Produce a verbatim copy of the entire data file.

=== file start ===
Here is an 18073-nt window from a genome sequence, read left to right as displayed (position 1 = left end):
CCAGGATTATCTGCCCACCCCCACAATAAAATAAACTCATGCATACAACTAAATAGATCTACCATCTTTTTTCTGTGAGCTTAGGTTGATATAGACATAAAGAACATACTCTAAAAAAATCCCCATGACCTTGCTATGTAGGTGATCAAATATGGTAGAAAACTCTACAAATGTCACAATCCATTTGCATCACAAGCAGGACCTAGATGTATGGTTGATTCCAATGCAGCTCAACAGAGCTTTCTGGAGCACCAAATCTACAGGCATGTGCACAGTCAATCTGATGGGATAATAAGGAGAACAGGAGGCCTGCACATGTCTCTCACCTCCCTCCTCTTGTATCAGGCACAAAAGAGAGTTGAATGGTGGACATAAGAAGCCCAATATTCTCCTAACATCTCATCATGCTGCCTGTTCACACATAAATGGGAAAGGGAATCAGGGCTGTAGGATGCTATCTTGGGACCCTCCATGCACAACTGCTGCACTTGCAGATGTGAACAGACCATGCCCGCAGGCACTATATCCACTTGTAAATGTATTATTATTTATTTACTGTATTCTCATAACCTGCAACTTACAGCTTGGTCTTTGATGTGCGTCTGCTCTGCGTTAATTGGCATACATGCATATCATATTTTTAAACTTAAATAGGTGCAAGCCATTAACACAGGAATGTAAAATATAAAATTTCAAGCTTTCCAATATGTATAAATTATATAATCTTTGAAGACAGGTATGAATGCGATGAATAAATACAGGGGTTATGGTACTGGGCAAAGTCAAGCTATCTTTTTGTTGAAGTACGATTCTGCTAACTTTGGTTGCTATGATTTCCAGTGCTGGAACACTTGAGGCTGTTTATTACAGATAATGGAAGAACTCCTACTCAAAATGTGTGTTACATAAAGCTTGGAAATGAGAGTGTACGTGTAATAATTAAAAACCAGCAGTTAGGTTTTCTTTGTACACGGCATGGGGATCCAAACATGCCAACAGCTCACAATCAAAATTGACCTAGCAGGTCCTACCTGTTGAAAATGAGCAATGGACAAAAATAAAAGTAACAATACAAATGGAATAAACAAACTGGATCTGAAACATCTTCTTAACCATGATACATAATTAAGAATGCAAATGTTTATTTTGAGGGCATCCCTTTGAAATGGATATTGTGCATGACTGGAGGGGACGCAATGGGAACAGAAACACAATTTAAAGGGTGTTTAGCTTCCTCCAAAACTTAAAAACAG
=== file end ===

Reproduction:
Here is an 18073-nt window from a genome sequence, read left to right as displayed (position 1 = left end):
CCAGGATTATCTGCCCACCCCCACAATAAAATAAACTCATGCATACAACTAAATAGATCTACCATCTTTTTTCTGTGAGCTTAGGTTGATATAGACATAAAGAACATACTCTAAAAAAATCCCCATGACCTTGCTATGTAGGTGATCAAATATGGTAGAAAACTCTACAAATGTCACAATCCATTTGCATCACAAGCAGGACCTAGATGTATGGTTGATTCCAATGCAGCTCAACAGAGCTTTCTGGAGCACCAAATCTACAGGCATGTGCACAGTCAATCTGATGGGATAATAAGGAGAACAGGAGGCCTGCACATGTCTCTCACCTCCCTCCTCTTGTATCAGGCACAAAAGAGAGTTGAATGGTGGACATAAGAAGCCCAATATTCTCCTAACATCTCATCATGCTGCCTGTTCACACATAAATGGGAAAGGGAATCAGGGCTGTAGGATGCTATCTTGGGACCCTCCATGCACAACTGCTGCACTTGCAGATGTGAACAGACCATGCCCGCAGGCACTATATCCACTTGTAAATGTATTATTATTTATTTACTGTATTCTCATAACCTGCAACTTACAGCTTGGTCTTTGATGTGCGTCTGCTCTGCGTTAATTGGCATACATGCATATCATATTTTTAAACTTAAATAGGTGCAAGCCATTAACACAGGAATGTAAAATATAAAATTTCAAGCTTTCCAATATGTATAAATTATATAATCTTTGAAGACAGGTATGAATGCGATGAATAAATACAGGGGTTATGGTACTGGGCAAAGTCAAGCTATCTTTTTGTTGAAGTACGATTCTGCTAACTTTGGTTGCTATGATTTCCAGTGCTGGAACACTTGAGGCTGTTTATTACAGATAATGGAAGAACTCCTACTCAAAATGTGTGTTACATAAAGCTTGGAAATGAGAGTGTACGTGTAATAATTAAAAACCAGCAGTTAGGTTTTCTTTGTACACGGCATGGGGATCCAAACATGCCAACAGCTCACAATCAAAATTGACCTAGCAGGTCCTACCTGTTGAAAATGAGCAATGGACAAAAATAAAAGTAACAATACAAATGGAATAAACAAACTGGATCTGAAACATCTTCTTAACCATGATACATAATTAAGAATGCAAATGTTTATTTTGAGGGCATCCCTTTGAAATGGATATTGTGCATGACTGGAGGGGACGCAATGGGAACAGAAACACAATTTAAAGGGTGTTTAGCTTCCTCCAAAACTTAAAAACAG